He shifts his weight, leaning into his cane’s support. Easing the pressure on his bad hip. ‘I’m not sure. My stay is presently open ended.’
She puts her head to one side; her index file mind shuffles lightening fast through possible outcomes before settling on three. She discards all but one and says, ‘If there’s a no show would you consider giving a short talk, maybe doing a Q and A session?’
Persistent is perhaps not quite the word. ‘I’d consider doing so, yes,’ he says. ‘But I make no promises.’
Good lord, her smile is deadly. ‘Understood.’ Deadly and brief: the nearest thing to hesitation he’s seen from her. ‘There’s a thing tomorrow night, courtesy of Bruce and the WE R&D division. You should come. I know Bruce would want to… renew old acquaintance.’
‘Bruce Wayne?’ He has met him before; given the circles they both inhabit it’s more improbable that he wouldn’t have, but this is Wayne’s city.
‘The one and only,’ Barbara laughs. ‘Come on, Charles, it’s a bunch of drunk, handsy science geeks plus an even larger bunch of equally drunk, bored execs—how can you resist?’
‘When you put it that way,’ he says.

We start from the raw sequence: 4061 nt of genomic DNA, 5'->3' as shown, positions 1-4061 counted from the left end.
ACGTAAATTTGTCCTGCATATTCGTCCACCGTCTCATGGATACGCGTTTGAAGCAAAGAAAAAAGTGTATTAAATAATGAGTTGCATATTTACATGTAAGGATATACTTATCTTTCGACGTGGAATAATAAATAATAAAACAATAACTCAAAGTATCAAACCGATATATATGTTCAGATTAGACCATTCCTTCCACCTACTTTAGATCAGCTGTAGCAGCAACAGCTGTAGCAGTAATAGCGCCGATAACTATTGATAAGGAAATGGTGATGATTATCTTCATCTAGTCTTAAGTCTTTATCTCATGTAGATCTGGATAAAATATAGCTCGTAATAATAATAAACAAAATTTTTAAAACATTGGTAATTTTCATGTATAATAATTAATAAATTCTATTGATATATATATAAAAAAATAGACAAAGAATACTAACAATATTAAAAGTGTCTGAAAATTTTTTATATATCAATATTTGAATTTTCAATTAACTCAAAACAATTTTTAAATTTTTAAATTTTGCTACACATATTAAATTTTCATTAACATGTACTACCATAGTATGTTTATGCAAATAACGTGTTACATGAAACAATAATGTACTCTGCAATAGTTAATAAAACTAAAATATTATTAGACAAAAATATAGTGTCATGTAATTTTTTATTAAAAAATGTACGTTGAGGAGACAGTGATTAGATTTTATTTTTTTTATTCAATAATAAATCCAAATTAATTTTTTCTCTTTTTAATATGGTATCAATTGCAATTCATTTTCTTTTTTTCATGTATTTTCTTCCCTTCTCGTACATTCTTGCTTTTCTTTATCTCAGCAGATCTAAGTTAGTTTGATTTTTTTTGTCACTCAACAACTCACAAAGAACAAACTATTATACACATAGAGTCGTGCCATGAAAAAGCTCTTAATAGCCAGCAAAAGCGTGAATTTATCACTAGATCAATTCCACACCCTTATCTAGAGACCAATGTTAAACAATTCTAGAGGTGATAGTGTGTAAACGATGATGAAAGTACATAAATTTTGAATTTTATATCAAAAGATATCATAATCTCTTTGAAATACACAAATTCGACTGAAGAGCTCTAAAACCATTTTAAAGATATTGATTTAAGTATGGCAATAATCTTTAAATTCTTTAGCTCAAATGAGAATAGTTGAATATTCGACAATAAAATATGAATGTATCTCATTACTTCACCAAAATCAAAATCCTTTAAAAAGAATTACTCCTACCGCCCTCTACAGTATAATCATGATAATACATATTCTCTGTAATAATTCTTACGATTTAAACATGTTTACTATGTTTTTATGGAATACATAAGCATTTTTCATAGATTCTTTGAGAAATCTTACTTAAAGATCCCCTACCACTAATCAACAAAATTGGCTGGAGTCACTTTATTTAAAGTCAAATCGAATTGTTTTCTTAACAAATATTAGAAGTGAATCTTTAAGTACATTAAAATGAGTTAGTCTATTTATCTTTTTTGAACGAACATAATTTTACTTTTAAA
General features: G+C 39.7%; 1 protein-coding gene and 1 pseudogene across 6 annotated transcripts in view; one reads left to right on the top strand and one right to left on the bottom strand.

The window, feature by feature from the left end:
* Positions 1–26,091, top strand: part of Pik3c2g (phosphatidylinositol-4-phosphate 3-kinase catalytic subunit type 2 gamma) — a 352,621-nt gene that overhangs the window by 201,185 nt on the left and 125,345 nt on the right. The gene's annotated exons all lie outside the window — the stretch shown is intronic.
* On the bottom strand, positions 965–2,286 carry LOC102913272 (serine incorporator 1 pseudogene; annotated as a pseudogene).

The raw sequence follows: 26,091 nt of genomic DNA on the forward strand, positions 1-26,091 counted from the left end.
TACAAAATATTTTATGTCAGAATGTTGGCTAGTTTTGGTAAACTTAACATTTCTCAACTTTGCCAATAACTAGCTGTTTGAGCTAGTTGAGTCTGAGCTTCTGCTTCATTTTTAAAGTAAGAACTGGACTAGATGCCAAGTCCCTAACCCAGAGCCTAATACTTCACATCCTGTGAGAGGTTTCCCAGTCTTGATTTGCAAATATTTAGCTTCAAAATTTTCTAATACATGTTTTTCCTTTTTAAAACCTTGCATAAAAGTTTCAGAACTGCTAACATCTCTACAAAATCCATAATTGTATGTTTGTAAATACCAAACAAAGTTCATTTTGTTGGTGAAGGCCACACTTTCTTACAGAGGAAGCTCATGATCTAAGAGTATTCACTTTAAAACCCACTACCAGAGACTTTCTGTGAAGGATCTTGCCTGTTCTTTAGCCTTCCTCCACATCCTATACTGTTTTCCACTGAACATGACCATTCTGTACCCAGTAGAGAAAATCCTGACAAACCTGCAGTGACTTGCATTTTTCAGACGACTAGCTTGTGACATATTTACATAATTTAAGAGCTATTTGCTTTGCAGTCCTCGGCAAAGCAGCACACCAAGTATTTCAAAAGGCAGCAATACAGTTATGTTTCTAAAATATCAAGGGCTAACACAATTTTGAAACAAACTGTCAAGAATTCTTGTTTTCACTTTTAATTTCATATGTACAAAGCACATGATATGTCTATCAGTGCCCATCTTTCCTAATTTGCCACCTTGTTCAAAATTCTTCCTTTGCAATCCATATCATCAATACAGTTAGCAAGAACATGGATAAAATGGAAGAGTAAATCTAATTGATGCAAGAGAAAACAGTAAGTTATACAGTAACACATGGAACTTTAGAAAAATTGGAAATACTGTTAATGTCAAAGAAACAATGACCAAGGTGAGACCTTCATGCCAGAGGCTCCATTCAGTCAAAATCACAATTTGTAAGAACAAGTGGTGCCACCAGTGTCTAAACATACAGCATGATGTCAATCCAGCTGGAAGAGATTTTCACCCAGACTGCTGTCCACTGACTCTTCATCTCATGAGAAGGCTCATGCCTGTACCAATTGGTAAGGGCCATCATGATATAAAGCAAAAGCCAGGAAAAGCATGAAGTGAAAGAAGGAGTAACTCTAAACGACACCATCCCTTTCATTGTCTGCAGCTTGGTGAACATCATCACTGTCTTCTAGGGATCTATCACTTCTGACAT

Her eyes are unreal, something more than green when she laughs. Charles wonders how on earth Erik can believe all humanity lesser when there are humans like this one occupying it. ‘I’ll pick you up tomorrow night,’ she says. ‘Eight o’clock, business casual. Don’t let Dad scare you away in the morning,’ she adds as she holds out her hand.
Charles takes it, staying deliberately in his own head. ‘I don’t scare easily.’
There's something like calculation in the moment she takes to respond, as though she’s reevaluating him. She drops his hand. ‘No, you probably don’t,’ she says. ‘Nice meeting you, Professor. See you tomorrow.’
‘Likewise,’ he tells her retreating back. She’s as spectacular going as she was coming. Charles spares a moment for regret; he hasn’t the energy for anything more.
The lift chimes again. When the doors open this time, he gets on.
He’s alone in the lift, if not in his head, and it’s a relief to prop his cane on the rail, to lean back against the wall and close his eyes.